In a statement in Arabic posted on Twitter, the jihadist group identified two suicide bombers who it said carried out the June 15 attacks, the first in the capital of a country that has taken a leading role in a regional offensive against Nigeria-based Boko Haram.
Until this terrible Monday in June, Chad had never witnessed a terror attack on its soil, despite the fact that N’Djamena is only 30 miles away from Nigeria’s Borno state, Boko Haram’s stronghold.
The bombers, who blew themselves up with explosive belts, had targeted the police academy and police headquarters in N’Djamena, the statement added. It was signed by “Islamic State, West Africa Province”, as Boko Haram has styled itself since pledging allegiance to the Islamic State group in March.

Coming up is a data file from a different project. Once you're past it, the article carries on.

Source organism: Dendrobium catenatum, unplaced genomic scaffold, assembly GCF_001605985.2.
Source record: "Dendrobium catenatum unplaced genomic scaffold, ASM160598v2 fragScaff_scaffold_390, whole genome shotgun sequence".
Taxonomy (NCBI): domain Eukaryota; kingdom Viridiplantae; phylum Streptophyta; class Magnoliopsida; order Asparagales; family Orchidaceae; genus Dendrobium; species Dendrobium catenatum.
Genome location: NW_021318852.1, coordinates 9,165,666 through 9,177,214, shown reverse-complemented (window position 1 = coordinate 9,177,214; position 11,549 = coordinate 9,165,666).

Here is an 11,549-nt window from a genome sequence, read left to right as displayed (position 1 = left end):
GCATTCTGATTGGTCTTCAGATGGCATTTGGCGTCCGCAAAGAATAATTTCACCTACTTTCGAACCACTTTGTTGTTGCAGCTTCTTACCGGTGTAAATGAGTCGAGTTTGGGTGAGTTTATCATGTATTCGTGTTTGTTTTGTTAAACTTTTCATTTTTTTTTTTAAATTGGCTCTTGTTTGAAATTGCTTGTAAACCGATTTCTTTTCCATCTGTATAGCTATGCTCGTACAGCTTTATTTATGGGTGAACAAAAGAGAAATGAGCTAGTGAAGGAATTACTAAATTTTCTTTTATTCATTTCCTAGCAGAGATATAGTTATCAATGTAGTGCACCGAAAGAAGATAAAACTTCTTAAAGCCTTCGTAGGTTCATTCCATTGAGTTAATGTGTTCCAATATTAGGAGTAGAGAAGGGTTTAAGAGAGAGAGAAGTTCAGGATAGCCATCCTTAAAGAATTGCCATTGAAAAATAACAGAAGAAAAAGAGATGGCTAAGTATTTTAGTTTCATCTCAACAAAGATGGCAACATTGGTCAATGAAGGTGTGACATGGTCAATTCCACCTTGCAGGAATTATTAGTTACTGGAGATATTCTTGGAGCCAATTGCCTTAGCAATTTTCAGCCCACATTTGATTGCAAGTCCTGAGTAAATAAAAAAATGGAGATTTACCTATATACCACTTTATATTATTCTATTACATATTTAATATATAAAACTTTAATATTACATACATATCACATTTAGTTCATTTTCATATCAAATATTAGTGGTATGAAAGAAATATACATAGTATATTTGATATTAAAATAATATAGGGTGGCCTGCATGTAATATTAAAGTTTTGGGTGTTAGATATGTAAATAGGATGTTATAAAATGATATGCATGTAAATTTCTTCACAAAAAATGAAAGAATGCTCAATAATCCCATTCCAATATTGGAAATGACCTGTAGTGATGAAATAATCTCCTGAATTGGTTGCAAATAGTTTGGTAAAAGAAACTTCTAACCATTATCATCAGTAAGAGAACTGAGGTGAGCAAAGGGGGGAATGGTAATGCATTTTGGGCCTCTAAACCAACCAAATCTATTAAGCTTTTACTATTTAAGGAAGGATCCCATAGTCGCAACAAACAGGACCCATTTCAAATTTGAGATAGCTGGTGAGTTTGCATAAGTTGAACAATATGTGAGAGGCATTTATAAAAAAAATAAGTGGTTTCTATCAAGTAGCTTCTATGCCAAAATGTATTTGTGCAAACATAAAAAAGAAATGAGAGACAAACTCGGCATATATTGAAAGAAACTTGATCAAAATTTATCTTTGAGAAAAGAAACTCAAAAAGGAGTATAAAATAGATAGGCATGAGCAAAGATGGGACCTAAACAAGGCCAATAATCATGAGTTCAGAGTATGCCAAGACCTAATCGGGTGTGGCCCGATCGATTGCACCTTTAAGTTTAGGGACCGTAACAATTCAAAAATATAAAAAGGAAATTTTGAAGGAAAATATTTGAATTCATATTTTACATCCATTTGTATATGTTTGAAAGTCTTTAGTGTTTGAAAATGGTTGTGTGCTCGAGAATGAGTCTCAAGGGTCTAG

Chad bombed Boko Haram positions in Nigeria following the bombings and launched a domestic security crackdown. Authorities in the Muslim-majority country also banned women from wearing the full-face Muslim veil.
Troops from Nigeria, Chad, Niger and Cameroon have been fighting Boko Haram insurgents in northeast Nigeria for several months and have claimed a string of successes.
But a recent surge in an attacks has left analysts suggesting a decline in the intensity of operations has allowed the rebels to regroup and rearm.
The six-year insurgency has claimed at least 15 000 lives.